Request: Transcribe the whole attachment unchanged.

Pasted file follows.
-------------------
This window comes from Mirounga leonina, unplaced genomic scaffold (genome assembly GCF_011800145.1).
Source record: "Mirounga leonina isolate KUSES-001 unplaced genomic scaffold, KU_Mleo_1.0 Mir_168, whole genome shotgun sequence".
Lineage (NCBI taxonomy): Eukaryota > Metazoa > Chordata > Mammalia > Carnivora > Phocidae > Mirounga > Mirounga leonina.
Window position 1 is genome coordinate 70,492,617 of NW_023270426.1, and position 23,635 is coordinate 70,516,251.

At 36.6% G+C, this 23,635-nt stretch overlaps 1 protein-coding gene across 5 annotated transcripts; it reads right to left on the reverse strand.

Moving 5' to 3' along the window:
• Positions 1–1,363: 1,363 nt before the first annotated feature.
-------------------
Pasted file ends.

This window comes from Mirounga leonina, unplaced genomic scaffold (genome assembly GCF_011800145.1).
Source record: "Mirounga leonina isolate KUSES-001 unplaced genomic scaffold, KU_Mleo_1.0 Mir_168, whole genome shotgun sequence".
Lineage (NCBI taxonomy): Eukaryota > Metazoa > Chordata > Mammalia > Carnivora > Phocidae > Mirounga > Mirounga leonina.
Window position 1 is genome coordinate 70,492,617 of NW_023270426.1, and position 23,635 is coordinate 70,516,251.

At 36.6% G+C, this 23,635-nt stretch overlaps 1 protein-coding gene across 5 annotated transcripts; it reads right to left on the reverse strand.

Moving 5' to 3' along the window:
• Positions 1–1,363: 1,363 nt before the first annotated feature.